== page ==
Using the heating and air conditioning systems in your EV has a real cost to it. If you’ve driven gasoline cars all your life, it can be easy to forget or not notice just how much energy it takes to create hot or cold air. In gasoline vehicles, cabin heat is often created through a waste process of recycling the heat runoff created by the engine back through the cabin. It’s not entirely free, but you are definitely capturing some economy through this process. Air conditioning is a bit different in that cold air must be created organically in either gasoline or EVs. We all know that using AC in our cars reduces fuel economy by up to 20%. We just don’t care about this in gasoline cars because the total driving range is so much longer than EVs (many hybrid cars now boast over 600 miles of total driving range) along with gasoline being much more readily available and convenient than EV Charging. Energy creation is metabolically expensive in both EV and gasoline vehicles, but you are acutely more aware of it in an EV when you see your range falling faster than the net worth of Sam Bankman-Fried. Tesla also does a sneaky little thing where they don’t update your projected range when you have your climate control on, meaning that the range you see currently is nowhere near the range you will actually get. Now for the knockout punch:



3. Highway Driving vs. City Driving


As a full-time commercial driver, you will of course have a very mixed bag of driving demands placed on you by your customers. In my experience, to make a full-time income at rideshare it is necessary to combine several different types of trips and driving times. A full-time driver will often need to couple early morning or late night airport trips (primarily high-speed highway driving during times of low traffic and high customer demand) with around town driving during the commutes or party scene hours. My business has been heavily skewed towards airport trips in recent years since these customers tend to tip at a much higher rate and much, much more importantly don’t typically include drunken Gen Y/Millennial shitbags who are 1 speed bump away from vomiting all over your business (car). It’s also not a secret that rideshare/taxi drivers may drive over the speed limit from time to time, especially when speeding is actually the best ROI that we get on anything. (It’s true.) I find it to be pretty hard not to drive 70-75 mph on a freeway when given the opportunity to do so, and judging by how many of you still seem to pass me like Beyonce is giving out free old fashioneds just off the next exit, you obviously feel the same. High speed driving means less range, just the same as it means less mpg in gasoline cars. Adding these first 3 reasons together brings us to the following inescapable and undeniable truth for commercial EV drivers:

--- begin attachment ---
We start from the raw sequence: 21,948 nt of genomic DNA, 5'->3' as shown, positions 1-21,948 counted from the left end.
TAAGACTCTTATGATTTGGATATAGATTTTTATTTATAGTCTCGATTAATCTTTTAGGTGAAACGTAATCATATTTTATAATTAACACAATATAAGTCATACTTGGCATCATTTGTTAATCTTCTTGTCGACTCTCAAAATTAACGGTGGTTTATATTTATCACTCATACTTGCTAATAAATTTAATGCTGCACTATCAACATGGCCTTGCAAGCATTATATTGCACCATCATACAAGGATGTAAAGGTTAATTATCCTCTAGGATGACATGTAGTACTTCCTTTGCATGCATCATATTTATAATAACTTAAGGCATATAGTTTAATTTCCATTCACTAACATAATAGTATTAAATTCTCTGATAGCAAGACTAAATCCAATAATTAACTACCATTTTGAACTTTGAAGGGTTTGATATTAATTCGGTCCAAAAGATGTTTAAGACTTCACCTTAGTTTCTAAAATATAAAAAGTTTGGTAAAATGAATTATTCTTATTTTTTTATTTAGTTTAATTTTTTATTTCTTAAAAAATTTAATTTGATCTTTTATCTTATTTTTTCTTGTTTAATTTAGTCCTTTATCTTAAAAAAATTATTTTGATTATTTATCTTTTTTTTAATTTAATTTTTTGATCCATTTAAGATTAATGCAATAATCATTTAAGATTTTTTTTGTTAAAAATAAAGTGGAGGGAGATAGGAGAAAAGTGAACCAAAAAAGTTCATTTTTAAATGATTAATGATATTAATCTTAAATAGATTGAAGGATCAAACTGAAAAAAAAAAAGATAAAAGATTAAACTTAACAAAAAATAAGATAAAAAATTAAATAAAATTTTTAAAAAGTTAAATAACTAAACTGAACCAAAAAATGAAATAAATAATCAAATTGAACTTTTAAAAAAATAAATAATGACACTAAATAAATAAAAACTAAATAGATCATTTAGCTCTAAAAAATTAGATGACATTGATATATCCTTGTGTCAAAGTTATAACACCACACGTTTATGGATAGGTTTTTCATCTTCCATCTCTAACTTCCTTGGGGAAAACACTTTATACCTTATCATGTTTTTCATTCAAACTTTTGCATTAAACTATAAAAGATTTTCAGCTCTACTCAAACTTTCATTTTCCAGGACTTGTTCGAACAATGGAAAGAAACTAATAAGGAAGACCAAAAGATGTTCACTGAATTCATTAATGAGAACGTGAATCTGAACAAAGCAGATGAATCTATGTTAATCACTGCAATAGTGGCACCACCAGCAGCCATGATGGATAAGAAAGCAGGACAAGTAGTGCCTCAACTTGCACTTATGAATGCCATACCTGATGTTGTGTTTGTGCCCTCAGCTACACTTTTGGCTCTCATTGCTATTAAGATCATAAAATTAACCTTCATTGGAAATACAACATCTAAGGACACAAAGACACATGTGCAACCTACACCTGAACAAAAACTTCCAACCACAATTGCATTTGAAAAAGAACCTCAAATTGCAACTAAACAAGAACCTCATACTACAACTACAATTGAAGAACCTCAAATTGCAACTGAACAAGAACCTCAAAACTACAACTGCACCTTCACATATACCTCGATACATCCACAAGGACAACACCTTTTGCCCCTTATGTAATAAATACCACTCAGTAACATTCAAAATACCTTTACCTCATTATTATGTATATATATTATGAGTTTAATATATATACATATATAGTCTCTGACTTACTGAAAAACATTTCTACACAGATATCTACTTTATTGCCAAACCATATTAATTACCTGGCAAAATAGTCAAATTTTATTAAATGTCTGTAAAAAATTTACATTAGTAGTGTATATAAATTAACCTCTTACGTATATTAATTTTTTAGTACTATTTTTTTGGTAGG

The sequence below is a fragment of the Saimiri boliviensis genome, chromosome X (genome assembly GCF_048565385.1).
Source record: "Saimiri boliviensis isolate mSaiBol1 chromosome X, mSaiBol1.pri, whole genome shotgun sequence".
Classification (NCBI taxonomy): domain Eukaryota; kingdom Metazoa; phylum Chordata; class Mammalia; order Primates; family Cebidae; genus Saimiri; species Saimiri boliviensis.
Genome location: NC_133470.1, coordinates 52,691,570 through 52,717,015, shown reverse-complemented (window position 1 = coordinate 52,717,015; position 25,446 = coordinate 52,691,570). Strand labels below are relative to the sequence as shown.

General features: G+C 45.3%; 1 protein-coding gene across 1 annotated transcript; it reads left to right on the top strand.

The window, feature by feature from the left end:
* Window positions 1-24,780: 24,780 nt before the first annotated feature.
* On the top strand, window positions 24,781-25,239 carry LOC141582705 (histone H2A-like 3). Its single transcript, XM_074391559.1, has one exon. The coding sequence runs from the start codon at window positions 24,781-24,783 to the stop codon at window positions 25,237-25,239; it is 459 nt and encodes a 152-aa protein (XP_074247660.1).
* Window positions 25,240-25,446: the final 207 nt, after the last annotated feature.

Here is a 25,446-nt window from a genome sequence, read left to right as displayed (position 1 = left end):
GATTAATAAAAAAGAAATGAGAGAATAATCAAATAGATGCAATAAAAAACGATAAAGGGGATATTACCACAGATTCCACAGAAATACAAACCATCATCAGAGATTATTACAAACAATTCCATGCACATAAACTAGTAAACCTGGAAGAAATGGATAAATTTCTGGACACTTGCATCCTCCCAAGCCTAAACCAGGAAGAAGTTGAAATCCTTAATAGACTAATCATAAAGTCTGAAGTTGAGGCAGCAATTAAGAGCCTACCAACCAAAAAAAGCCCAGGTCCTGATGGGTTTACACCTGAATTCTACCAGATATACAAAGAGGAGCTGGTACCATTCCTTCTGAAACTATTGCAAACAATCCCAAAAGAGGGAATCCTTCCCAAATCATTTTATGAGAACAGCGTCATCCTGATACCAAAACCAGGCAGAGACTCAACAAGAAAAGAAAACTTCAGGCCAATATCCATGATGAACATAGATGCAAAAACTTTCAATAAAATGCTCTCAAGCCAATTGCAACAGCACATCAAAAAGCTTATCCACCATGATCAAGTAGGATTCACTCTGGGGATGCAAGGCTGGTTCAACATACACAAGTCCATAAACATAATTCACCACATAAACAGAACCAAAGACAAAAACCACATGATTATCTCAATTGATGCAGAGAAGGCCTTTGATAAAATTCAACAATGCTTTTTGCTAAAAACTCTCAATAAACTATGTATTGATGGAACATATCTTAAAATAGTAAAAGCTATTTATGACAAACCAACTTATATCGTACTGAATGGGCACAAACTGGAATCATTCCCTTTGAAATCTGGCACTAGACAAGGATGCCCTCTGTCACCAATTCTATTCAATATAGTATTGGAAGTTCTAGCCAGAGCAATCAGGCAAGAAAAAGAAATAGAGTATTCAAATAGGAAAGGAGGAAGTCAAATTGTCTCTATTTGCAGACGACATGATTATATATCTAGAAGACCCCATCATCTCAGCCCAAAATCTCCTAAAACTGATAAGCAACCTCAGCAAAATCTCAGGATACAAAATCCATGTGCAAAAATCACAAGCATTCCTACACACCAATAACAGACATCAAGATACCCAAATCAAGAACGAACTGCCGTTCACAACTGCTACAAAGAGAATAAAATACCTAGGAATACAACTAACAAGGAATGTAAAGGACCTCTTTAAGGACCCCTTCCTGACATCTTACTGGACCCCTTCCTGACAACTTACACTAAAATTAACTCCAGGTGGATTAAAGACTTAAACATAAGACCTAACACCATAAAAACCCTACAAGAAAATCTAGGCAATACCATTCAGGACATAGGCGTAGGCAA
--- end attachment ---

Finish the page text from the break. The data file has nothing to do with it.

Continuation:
If you are doing airport runs in cold/hot weather, using your Heat/AC, and consistently driving over 70mph, expect to see AT LEAST a 30% reduction in range.


I’ve noticed about a 40% penalty during cold weather months here in Seattle with my driving style. If I drove in the Kamikaze-I-want-to-die-today style like the cab drivers I see around me, I’d probably be closer to 50%, even more in a legit cold-weather city. You get the point. It’s all downhill from stated range totals when you start adding in real-world driving styles/demands/conditions. So now our 325 mile range has shrunk to 200 real world miles. Yikes. That’s not all though folks. In reality, your usable range is about 150 because of…….